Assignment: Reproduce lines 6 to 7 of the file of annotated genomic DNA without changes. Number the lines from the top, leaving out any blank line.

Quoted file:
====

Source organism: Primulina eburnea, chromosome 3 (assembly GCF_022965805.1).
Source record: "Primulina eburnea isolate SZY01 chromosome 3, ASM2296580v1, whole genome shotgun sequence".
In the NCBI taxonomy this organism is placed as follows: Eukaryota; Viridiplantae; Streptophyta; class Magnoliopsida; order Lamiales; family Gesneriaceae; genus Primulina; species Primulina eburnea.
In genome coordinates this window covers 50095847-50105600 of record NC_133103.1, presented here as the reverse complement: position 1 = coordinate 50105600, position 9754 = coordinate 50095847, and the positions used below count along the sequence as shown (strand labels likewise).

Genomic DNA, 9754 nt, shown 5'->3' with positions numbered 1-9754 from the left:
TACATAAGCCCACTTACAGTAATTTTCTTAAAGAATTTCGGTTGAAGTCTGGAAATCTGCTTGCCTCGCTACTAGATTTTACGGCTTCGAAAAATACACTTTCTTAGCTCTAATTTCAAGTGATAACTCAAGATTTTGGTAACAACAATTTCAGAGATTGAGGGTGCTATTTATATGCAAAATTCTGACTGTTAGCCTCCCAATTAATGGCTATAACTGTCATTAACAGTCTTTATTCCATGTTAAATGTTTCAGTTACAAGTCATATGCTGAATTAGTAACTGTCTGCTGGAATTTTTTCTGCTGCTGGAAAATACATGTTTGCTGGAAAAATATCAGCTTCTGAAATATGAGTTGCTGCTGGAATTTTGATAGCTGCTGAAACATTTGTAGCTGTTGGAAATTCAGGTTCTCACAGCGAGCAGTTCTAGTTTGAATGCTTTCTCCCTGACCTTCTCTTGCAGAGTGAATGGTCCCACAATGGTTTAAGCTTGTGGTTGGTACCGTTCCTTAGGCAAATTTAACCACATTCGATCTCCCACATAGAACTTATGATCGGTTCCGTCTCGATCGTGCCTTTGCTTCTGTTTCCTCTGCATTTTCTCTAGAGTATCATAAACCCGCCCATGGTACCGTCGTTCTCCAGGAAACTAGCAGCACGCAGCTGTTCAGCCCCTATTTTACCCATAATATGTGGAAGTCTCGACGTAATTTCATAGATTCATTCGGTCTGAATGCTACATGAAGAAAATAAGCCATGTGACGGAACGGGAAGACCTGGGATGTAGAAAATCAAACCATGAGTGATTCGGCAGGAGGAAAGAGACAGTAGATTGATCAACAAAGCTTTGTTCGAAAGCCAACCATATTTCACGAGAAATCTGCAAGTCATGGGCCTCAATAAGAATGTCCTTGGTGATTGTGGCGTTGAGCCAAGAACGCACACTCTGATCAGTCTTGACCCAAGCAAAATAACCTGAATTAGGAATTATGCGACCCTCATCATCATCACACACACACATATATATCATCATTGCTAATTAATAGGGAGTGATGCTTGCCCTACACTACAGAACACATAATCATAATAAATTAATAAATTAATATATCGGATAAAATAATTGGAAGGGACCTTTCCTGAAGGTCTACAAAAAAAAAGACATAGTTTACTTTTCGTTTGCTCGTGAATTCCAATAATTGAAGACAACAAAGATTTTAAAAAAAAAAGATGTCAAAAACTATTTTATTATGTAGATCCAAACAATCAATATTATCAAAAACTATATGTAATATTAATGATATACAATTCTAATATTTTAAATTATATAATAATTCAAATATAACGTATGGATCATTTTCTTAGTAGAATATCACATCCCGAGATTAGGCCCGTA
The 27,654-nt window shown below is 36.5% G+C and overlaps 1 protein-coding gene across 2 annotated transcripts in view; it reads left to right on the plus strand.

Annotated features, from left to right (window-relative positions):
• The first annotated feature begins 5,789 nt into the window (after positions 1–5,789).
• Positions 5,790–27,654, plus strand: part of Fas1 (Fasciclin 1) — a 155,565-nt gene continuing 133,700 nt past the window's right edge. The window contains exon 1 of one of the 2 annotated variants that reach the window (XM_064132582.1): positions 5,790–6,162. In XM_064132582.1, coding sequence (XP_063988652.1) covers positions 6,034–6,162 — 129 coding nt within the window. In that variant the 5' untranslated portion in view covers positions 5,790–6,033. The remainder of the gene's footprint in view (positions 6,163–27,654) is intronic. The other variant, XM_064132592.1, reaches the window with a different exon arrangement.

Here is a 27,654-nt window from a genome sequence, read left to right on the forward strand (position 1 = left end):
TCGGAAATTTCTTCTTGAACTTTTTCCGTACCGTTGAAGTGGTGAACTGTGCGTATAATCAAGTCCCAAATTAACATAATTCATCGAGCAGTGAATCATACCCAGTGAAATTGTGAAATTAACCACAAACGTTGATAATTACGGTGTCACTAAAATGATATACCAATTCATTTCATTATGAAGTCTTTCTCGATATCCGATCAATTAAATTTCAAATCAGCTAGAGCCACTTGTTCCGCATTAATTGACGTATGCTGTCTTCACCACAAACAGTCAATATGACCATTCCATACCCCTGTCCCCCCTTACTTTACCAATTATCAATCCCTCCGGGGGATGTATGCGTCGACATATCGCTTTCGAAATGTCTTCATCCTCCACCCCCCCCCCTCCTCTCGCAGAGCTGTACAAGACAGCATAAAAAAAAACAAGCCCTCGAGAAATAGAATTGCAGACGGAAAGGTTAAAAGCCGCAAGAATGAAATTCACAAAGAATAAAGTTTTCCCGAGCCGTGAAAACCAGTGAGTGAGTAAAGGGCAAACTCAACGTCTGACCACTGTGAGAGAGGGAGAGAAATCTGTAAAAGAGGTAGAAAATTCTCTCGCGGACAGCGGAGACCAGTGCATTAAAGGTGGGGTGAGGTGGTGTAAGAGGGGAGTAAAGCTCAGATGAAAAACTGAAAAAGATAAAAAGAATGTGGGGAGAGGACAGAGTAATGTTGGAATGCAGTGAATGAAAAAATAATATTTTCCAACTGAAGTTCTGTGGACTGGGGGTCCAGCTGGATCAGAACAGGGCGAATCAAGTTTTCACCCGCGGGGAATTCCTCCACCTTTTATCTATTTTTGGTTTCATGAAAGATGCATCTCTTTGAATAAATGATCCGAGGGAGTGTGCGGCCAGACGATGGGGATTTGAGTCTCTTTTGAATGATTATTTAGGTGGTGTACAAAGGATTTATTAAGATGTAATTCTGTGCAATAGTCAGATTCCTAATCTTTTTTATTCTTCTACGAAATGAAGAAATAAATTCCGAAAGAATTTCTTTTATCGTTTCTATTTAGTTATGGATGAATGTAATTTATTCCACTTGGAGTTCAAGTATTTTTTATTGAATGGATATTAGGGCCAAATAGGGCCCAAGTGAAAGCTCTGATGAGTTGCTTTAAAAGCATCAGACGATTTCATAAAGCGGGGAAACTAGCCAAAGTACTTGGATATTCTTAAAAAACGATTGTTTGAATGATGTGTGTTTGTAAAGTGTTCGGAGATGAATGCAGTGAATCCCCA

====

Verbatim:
TACATAAGCCCACTTACAGTAATTTTCTTAAAGAATTTCGGTTGAAGTCTGGAAATCTGCTTGCCTCGCTACTAGATTTTACGGCTTCGAAAAATACACTTTCTTAGCTCTAATTTCAAGTGATAACTCAAGATTTTGGTAACAACAATTTCAGAGATTGAGGGTGCTATTTATATGCAAAATTCTGACTGTTAGCCTCCCAATTAATGGCTATAACTGTCATTAACAGTCTTTATTCCATGTTAAATGTTTCAGTTACAAGTCATATGCTGAATTAGTAACTGTCTGCTGGAATTTTTTCTGCTGCTGGAAAATACATGTTTGCTGGAAAAATATCAGCTTCTGAAATATGAGTTGCTGCTGGAATTTTGATAGCTGCTGAAACATTTGTAGCTGTTGGAAATTCAGGTTCTCACAGCGAGCAGTTCTAGTTTGAATGCTTTCTCCCTGACCTTCTCTTGCAGAGTGAATGGTCCCACAATGGTTTAAGCTTGTGGTTGGTACCGTTCCTTAGGCAAATTTAACCACATTCGATCTCCCACATAGAACTTATGATCGGTTCCGTCTCGATCGTGCCTTTGCTTCTGTTTCCTCTGCATTTTCTCTAGAGTATCATAAACCCGCCCATGGTACCGTCGTTCTCCAGGAAACTAGCAGCACGCAGCTGTTCAGCCCCTATTTTACCCATAATATGTGGAAGTCTCGACGTAATTTCATAGATTCATTCGGTCTGAATGCTACATGAAGAAAATAAGCCATGTGACGGAACGGGAAGACCTGGGATGTAGAAAATCAAACCATGAGTGATTCGGCAGGAGGAAAGAGACAGTAGATTGATCAACAAAGCTTTGTTCGAAAGCCAACCATATTTCACGAGAAATCTGCAAGTCATGGGCCTCAATAAGAATGTCCTTGGTGATTGTGGCGTTGAGCCAAGAACGCACACTCTGATCAGTCTTGACCCAAGCAAAATAACCTGAATTAGGAATTATGCGACCCTCATCATCATCACACACACACATATATATCATCATTGCTAATTAATAGGGAGTGATGCTTGCCCTACACTACAGAACACATAATCATAATAAATTAATAAATTAATATATCGGATAAAATAATTGGAAGGGACCTTTCCTGAAGGTCTACAAAAAAAAAGACATAGTTTACTTTTCGTTTGCTCGTGAATTCCAATAATTGAAGACAACAAAGATTTTAAAAAAAAAAGATGTCAAAAACTATTTTATTATGTAGATCCAAACAATCAATATTATCAAAAACTATATGTAATATTAATGATATACAATTCTAATATTTTAAATTATATAATAATTCAAATATAACGTATGGATCATTTTCTTAGTAGAATATCACATCCCGAGATTAGGCCCGTA
The 27,654-nt window shown below is 36.5% G+C and overlaps 1 protein-coding gene across 2 annotated transcripts in view; it reads left to right on the plus strand.